How to make your jewellery photography sparkle

By Geoff Harris

Jewellery photography, along with other kinds of close-up photography around the home, has become understandably popular.

Photographing jewellery professionally will make it much easier to sell, or just to show off your rocks on social media, and the good news is that you don’t need lots of expensive equipment or fiddly, specialist lighting.

Neil Bremner, a Somerset-based portrait and product photographer, reveals how to make your jewellery shots shine.

What are the most important considerations when trying to photograph jewellery in a more professional way?

The main thing is avoiding reflections appearing on the item you are photographing – reflections of the camera, objects in the room, or a distant wall.

Using large pieces of card, tracing paper, domes going over the product… these can all help reduce unwanted reflections, along with angling the jewellery so it’s not straight on to camera.

Why are uncontrolled reflections a problem?

With silver or gold, as soon as you get a black reflection of a wall or something on them, it makes the item look dirty and untidy.

What lenses do you recommend?

For jewellery, use a macro lens, so you can zoom close and focus in. It’s the same kind of lens you would use for an insect or flower close-up, basically.

When I was a Canon shooter, I had a 100mm macro, but I am now using a Lumix S1R camera, along with a 24-105mm lens with a macro setting.

You can use a zoom with a macro setting, in other words – it doesn’t need to be a prime lens.

Do you use autofocus or manual focus?

I always manually focus – you want to make sure the focus is bang on the ‘hero’ section of the jewellery.

Unless you are doing focus stacking, which involves taking shots with several focal distances and putting them together in Photoshop, the best practice is to focus on the section of the jewellery that’s the most important – the diamond in a diamond ring, for example.

To help with manual focus, you can zoom in to the subject on the rear LCD (Live View), or use ‘focus peaking’ if your camera supports it. This is where the edges of the subject appear in different colours when it’s in focus, for example.

What about backgrounds?

It depends on what you are shooting. With a client, they don’t want the image to be busy, so the background needs to be non-distracting.

For selling on eBay or for eCommerce, I tend to shoot on white, but I have also shot black earrings against black backgrounds and am really into colour at the moment.

Ensure you never detract from the ‘hero’ part of the shot, however black backgrounds can look great too.

Do you use natural light or studio lights?

You can set up off-camera flash for a high degree of control but to be honest you can often get equally good results using natural light from a window.

Take an old, wide picture frame (or buy one) and stick tracing paper to it. You can then use that as an aid to diffuse the natural light, as you place it between the window and the jewellery.

The frame and tracing paper softens the light coming in and spreads it a bit, too. Hence, you will get more balanced light going on to the jewellery.

Always carefully control what is reflected back on the jewellery.

On-camera flash is not a great idea for this kind of work, as the main light source is coming directly on to the jewellery and will make it look flat. With a metallic surface, it is best to have the naturing light coming in slightly from one side.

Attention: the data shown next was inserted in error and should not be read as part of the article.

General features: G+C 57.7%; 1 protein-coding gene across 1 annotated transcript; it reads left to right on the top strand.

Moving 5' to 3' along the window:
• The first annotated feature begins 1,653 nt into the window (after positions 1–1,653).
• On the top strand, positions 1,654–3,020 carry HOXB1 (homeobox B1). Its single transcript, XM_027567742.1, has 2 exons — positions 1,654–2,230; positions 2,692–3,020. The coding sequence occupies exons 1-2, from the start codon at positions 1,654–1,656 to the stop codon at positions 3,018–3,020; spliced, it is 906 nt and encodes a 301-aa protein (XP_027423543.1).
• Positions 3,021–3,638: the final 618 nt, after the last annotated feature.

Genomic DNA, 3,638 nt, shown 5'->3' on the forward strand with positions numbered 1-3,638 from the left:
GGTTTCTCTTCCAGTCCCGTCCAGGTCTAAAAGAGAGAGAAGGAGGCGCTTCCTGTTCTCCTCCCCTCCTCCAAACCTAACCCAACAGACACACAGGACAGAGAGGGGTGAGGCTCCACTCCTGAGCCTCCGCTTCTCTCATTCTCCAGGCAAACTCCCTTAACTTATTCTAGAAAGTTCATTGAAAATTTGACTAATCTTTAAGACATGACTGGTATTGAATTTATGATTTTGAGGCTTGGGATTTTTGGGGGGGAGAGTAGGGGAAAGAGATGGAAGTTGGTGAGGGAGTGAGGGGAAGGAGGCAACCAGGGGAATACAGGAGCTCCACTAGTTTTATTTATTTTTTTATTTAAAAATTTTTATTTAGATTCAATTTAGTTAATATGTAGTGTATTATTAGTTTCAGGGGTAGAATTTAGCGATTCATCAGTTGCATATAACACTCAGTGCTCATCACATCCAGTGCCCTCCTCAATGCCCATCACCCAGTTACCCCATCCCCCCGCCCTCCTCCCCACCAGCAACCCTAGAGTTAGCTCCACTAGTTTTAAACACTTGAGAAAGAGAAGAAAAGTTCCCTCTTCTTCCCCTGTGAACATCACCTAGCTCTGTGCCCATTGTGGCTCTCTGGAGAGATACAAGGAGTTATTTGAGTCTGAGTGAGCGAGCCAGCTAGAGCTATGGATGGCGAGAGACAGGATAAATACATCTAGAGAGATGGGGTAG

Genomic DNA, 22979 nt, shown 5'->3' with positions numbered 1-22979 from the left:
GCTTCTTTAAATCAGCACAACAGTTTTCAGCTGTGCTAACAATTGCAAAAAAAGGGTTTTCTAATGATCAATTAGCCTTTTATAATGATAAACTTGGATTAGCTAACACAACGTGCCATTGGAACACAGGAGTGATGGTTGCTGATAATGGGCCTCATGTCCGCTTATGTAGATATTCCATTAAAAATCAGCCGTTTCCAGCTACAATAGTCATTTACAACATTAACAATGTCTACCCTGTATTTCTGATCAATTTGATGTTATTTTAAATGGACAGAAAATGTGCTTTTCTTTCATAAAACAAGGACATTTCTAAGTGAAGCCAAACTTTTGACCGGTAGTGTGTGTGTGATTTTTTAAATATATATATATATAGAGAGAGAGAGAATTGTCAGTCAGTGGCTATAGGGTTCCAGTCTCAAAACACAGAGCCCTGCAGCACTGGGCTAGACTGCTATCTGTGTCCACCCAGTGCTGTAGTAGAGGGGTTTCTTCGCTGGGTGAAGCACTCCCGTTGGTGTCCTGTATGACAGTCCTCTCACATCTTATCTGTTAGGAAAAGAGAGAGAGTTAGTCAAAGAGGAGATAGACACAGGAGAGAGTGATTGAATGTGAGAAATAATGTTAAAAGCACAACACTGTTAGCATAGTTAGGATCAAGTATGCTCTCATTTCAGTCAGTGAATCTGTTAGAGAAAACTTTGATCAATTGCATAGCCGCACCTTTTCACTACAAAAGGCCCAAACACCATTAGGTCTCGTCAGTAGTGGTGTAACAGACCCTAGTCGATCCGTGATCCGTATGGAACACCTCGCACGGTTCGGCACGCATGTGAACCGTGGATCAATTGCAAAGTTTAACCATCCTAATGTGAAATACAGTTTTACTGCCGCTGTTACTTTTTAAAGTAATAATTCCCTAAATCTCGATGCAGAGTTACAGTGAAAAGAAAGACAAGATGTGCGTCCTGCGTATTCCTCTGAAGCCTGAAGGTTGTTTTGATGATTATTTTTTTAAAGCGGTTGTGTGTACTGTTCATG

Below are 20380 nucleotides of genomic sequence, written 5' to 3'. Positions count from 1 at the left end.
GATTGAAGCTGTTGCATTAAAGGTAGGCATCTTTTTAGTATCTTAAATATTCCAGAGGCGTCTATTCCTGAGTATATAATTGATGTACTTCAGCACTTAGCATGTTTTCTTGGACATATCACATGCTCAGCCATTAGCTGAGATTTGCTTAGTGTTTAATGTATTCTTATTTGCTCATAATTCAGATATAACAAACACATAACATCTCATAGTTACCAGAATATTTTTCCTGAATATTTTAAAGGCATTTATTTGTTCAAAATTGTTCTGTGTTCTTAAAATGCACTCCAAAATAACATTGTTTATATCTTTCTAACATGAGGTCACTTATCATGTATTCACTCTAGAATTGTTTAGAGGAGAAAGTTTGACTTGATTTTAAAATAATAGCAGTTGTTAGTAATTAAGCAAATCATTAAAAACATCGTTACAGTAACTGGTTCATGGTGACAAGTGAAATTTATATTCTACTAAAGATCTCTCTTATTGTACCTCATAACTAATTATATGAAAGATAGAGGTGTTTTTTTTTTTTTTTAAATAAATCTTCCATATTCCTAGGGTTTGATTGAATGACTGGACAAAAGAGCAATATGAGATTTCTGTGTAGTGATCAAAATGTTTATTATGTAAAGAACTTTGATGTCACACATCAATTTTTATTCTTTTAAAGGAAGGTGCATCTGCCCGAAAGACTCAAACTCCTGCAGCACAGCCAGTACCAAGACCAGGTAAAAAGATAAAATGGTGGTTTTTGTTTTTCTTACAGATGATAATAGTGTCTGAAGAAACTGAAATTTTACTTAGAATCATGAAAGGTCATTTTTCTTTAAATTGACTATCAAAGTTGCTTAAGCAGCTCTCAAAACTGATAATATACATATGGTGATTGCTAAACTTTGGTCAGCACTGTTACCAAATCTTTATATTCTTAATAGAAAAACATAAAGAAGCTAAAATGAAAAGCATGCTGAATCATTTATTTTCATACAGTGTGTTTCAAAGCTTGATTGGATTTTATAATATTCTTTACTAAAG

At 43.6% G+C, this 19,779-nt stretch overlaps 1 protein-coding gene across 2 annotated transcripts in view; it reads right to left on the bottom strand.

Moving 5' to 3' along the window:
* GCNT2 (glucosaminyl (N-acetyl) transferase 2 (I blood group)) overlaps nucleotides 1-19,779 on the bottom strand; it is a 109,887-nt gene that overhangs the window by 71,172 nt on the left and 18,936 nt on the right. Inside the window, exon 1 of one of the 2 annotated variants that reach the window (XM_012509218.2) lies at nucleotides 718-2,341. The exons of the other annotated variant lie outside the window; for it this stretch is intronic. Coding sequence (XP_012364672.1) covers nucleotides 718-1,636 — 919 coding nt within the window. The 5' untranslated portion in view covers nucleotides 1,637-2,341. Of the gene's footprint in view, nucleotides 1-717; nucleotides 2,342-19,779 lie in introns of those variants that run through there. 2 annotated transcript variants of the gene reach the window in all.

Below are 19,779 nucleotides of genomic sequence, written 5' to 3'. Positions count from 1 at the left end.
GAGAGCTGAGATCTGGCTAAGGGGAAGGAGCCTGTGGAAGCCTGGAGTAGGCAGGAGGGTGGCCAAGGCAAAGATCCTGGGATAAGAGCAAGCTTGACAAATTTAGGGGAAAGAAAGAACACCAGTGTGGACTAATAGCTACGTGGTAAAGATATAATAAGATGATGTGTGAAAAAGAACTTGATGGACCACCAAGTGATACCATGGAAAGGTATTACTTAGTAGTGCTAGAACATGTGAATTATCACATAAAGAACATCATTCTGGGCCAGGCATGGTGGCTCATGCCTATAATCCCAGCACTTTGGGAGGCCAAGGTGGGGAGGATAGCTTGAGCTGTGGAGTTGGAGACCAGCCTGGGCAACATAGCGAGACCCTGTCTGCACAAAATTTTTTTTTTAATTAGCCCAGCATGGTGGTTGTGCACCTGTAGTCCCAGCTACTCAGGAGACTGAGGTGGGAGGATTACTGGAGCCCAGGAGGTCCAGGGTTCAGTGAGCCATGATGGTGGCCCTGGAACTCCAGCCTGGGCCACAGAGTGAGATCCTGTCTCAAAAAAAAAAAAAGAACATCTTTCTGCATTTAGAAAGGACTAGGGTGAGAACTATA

What about exposure tips and composition?

Always shoot in raw for the maximum image resolution. It is also easier to adjust the white balance/colour temperature, though I set this manually using a grey card. You can then use the eye dropper tool in Lightroom to ensure your whites are properly white.

You can set a wide aperture so much of the background to the subject is blurred, or a narrower aperture to ensure a deeper depth of field. See what works best.

When it comes to composition, just experiment – I am a great believer in playing around. Experiment with composition and cropping, try lighting the jewellery from the left, right, straight on – you will make mistakes but it’s best way to learn.

You can also shoot in black and white but I don’t tend to bother with jewellery as it’s often quite neutral-looking anyway.

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Geoff Harris

I am a journalist and photographer and currently work as the Deputy Editor of Amateur Photographer (AP) - the oldest weekly photographic magazine in the world. Before that I served as the editor of Digital Camera, Britain's best-selling photography magazine, for five years. During my time as editor it became the UK's top selling photo monthly and won Print Publication of the Year at the 2013 British Media Awards. As well as being lucky enough to get paid to write about photography, I've been fortunate to interview some of the greatest photographers in the world, including Elliott Erwitt, Don McCullin, Martin Parr, Terry O'Neill and Steve McCurry. This has been a wonderful learning experience and very influential on my photography. Beyond writing, I am a professional portrait, travel and documentary photographer, and reached the finals of the 2016 Pink Lady Food Photographer of the Year competition. I am a Licentiate of the Royal Photographic Society and hope to take my Associateship whenever I can find the time. In addition I write about well being/personal development and antiques collecting for a range of other titles, including BlueWings, the in-flight magazine of Finn Air.

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